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Off to Hopewell

14-year-old wheelchair - bound student Britannia Stephenson starts the school of her choice, Hopewell High thanks to Digicel Foundation, Observer article

BY MARK CUMMINGS
Editor-at-Large
cummingsm@jamaicaobserver.com

Thursday, September 06, 2018

HOPEWELL, Hanover — Fourteen-year-old Britannia Stephenson could not mask her joy when she turned up for classes at the Hopewell High School in Hanover on Monday, the start of the new academic year.

Sporting a broad smile and exuding confidence, the former Watford Hill Primary student gleefully told the Jamaica Observer West that she was very happy to be at the school at which she was placed, following her Grade Six Assessment Test (GSAT) last year.

“I feel happy to be here (Hopewell High). I always wanted to come to this school, so I am happy and thankful for the opportunity,” said a smiling Britannia.

The soft-spoken wheelchair-bound teenager, who was diagnosed with encephalopathy, and has never walked since birth, was unable to commence classes at Hopewell High at the start of the 2017/2018 academic year because the State-run educational institution was not equipped with a ramp.

In fact, Britannia started her high school education at the Dr Fidel Castro Campus of the Anchovy High School in the neighbouring parish of St James, more than two months after the start of that academic year, following a Jamaica Observer story highlighting her plight which spurred the Ministry of Education and other stakeholders into action.

The Observer story also prompted the Digicel Foundation to construct two ramps and to retrofit sanitary conveniences at the Hanover school.

But even though Britannia was placed at Anchovy High where classrooms and other facilities are located on the ground floor, her mother, Cecilia Hill, who resides in the deep rural community of New Milns in Hanover, could barely afford to send her daughter to the school, due to severe financial constraints.

On Monday, a team from the Digicel Foundation, headed by CEO Karlene Dawson, visited Hopewell High to get a first-hand look at the two ramps installed and the bathrooms that were retrofitted to accommodate students who are physically challenged.

Jennifer Spence Silvera, education and special needs programme officer at the foundation, who was a part of the team, explained why the foundation decided to undertake the project.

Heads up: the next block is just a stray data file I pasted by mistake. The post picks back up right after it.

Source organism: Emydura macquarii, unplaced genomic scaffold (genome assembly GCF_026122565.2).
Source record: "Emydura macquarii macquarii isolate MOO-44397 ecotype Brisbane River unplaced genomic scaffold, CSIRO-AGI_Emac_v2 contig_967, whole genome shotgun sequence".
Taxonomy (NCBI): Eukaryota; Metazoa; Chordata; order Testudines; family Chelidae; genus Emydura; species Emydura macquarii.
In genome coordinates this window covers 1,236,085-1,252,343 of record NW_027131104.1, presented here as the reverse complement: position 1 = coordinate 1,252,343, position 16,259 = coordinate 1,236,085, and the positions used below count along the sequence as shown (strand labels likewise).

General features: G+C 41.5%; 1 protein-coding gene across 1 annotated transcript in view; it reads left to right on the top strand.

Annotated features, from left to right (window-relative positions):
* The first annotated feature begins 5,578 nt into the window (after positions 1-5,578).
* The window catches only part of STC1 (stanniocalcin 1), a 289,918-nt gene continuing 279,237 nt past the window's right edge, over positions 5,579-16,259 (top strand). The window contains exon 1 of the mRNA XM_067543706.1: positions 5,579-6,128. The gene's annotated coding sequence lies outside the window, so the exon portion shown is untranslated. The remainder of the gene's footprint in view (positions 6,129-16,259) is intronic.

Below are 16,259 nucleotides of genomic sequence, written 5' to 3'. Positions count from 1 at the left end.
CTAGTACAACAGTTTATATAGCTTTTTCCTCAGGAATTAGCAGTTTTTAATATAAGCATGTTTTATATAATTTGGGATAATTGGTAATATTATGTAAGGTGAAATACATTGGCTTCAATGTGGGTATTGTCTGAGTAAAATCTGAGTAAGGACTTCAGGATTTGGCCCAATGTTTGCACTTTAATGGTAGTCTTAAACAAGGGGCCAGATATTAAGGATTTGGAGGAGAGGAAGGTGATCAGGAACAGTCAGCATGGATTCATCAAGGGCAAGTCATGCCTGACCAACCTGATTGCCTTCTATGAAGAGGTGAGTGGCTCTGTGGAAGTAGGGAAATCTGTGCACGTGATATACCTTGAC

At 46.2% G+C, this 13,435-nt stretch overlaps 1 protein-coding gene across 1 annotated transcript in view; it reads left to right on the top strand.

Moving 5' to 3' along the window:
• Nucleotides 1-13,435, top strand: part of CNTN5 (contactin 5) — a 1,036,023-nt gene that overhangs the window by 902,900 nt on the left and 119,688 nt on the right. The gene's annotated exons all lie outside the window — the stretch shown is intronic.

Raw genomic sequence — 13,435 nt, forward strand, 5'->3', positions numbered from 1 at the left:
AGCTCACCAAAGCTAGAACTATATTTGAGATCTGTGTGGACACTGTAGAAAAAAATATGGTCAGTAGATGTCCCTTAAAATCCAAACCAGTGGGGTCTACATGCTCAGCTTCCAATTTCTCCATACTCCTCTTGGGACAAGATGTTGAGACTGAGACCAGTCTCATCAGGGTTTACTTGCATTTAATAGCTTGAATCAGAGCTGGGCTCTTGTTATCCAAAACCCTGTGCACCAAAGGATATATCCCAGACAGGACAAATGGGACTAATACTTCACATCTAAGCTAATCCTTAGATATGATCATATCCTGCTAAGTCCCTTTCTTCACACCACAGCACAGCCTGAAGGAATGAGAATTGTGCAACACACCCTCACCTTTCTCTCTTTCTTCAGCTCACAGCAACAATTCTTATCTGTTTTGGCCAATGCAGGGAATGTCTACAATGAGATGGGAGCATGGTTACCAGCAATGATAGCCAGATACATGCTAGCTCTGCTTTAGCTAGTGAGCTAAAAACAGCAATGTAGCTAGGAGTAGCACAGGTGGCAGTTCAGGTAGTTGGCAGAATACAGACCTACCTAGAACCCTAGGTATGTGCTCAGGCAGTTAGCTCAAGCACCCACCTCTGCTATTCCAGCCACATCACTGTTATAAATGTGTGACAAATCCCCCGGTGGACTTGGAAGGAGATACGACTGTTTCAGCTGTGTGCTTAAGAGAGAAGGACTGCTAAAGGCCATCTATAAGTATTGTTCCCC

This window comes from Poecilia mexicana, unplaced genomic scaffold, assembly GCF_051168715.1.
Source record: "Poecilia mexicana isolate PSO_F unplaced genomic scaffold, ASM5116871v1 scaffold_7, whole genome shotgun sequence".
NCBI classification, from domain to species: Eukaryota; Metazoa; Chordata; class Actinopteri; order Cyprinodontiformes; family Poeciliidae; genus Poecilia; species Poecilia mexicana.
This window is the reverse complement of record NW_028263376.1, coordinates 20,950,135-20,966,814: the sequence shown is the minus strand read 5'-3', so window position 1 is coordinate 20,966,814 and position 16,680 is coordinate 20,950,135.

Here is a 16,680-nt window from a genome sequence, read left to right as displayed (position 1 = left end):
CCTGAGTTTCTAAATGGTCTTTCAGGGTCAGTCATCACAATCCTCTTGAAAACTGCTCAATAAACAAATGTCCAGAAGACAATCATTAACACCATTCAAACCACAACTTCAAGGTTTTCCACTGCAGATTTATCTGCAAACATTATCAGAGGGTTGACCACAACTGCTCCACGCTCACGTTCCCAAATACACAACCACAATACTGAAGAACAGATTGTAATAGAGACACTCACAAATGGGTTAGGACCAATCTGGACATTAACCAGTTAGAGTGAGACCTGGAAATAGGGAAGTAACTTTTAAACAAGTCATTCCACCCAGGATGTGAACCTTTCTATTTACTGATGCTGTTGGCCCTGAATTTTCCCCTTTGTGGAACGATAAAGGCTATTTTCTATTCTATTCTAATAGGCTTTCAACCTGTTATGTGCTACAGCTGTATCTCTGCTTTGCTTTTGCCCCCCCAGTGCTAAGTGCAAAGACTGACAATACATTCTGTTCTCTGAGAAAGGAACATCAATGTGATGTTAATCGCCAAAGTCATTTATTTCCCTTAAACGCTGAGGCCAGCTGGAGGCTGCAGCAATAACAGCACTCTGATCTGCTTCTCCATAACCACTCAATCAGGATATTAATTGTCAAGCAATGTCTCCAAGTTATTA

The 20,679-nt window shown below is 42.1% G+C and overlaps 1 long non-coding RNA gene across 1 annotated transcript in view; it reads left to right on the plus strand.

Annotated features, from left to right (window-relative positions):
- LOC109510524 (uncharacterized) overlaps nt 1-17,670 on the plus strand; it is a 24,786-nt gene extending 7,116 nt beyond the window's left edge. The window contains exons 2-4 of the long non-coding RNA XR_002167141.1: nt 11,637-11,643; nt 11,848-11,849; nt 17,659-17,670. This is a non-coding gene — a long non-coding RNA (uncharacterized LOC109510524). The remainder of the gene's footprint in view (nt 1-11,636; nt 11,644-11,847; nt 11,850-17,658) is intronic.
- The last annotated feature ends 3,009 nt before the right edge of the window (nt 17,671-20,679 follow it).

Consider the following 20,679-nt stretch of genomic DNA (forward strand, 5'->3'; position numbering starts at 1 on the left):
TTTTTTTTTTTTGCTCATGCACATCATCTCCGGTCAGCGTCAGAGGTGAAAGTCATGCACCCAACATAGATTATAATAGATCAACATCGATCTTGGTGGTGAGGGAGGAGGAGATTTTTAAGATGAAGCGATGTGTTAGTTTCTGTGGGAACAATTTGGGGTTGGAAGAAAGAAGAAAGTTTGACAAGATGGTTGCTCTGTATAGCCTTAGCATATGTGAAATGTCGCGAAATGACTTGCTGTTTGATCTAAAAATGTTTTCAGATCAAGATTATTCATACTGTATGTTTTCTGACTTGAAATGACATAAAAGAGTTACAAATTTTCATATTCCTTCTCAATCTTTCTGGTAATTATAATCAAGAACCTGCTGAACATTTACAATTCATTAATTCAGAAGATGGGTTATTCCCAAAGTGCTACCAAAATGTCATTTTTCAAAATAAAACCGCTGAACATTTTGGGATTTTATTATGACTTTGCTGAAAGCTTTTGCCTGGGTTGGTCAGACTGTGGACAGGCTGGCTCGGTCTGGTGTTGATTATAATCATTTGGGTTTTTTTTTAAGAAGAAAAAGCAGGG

“We decided to start the project because it (Britannia's plight) came up as an item in the news — and of course everybody read the article — and when our chairman Mrs Jeanne Lowrie Chin, saw it, she immediately contacted our CEO and asked that we do something about it, because giving access to persons in schools with disabilities is very important in terms of the foundation's core values,” said Spence Silvera.

She added that the matter was taken to the foundation's board meeting, during which a decision was taken to construct two ramps at the school and to retrofit the bathrooms at a cost of $8 million.

Spence Silvera noted that the ramps give access to all the classrooms and other facilities at the school.

“The ramps are not simply ramps to enter a building.these ramps ensure that there is access to the second floor of the building, and that is where most of the classes are held, so persons will have access to all the areas of the building.so once a student comes here to Hopewell High, if they are wheelchair–bound, if they are using a walker, once there is any physical disability, then the person will be able to access everywhere on this compound, and that was what we really wan t— to make it truly inclusive so every child must be able to go to any department at the school,” she explained.

Dawson told the Observer West that the foundation, will this year, collaborate with the Ministry of Education to construct ramps at about 10 other state-run schools across the island.

She noted that the foundation has been constructing ramps at schools since 2014, stressing that “special needs is a big part of the foundation's mandate”.

Hopewell High Principal Byron Grant lauded the Digicel Foundation for undertaking the project at his school.

“At least we can now reach those students that are physically challenged to offer them educational opportunities.So we are very pleased that the Digicel Foundation came on stream and actually build two ramps and retrofitted the bathrooms at no cost to us. We are most thankful to Digicel,” Grant stressed, adding that the school currently has two physical challenged students.

Hill also commended the foundation for undertaking the project.

“I really want to thank the Digicel Foundation for making this happen.

“Britannia really wanted to come to Hopewell High, so for her it's like a dream come true,” said Hill, who also thanked the Jamaica Observer for bringing her plight to public attention, and the tremendous support that she has received from the general public over the past few months.

She stressed that the financial cost associated with sending her daughter to Hopewell High will be greatly reduced, as the Hanover school is “not too far” for her home.